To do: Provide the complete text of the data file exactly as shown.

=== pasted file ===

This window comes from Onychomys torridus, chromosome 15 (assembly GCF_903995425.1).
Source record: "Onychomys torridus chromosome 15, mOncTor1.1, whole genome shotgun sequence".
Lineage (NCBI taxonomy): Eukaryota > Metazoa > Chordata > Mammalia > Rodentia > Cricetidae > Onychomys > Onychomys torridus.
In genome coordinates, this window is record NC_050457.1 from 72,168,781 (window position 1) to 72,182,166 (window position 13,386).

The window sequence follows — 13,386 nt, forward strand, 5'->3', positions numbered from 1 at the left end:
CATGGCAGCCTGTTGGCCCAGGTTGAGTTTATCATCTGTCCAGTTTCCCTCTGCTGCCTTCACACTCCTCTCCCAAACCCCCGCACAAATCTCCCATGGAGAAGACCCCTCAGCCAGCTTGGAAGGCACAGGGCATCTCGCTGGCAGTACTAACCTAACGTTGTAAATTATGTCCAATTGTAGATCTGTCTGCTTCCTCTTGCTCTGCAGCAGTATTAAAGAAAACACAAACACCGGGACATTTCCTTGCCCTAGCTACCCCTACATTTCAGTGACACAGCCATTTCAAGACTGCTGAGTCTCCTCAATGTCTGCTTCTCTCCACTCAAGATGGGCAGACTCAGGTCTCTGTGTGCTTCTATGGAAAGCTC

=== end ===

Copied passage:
This window comes from Onychomys torridus, chromosome 15 (assembly GCF_903995425.1).
Source record: "Onychomys torridus chromosome 15, mOncTor1.1, whole genome shotgun sequence".
Lineage (NCBI taxonomy): Eukaryota > Metazoa > Chordata > Mammalia > Rodentia > Cricetidae > Onychomys > Onychomys torridus.
In genome coordinates, this window is record NC_050457.1 from 72,168,781 (window position 1) to 72,182,166 (window position 13,386).

The window sequence follows — 13,386 nt, forward strand, 5'->3', positions numbered from 1 at the left end:
CATGGCAGCCTGTTGGCCCAGGTTGAGTTTATCATCTGTCCAGTTTCCCTCTGCTGCCTTCACACTCCTCTCCCAAACCCCCGCACAAATCTCCCATGGAGAAGACCCCTCAGCCAGCTTGGAAGGCACAGGGCATCTCGCTGGCAGTACTAACCTAACGTTGTAAATTATGTCCAATTGTAGATCTGTCTGCTTCCTCTTGCTCTGCAGCAGTATTAAAGAAAACACAAACACCGGGACATTTCCTTGCCCTAGCTACCCCTACATTTCAGTGACACAGCCATTTCAAGACTGCTGAGTCTCCTCAATGTCTGCTTCTCTCCACTCAAGATGGGCAGACTCAGGTCTCTGTGTGCTTCTATGGAAAGCTC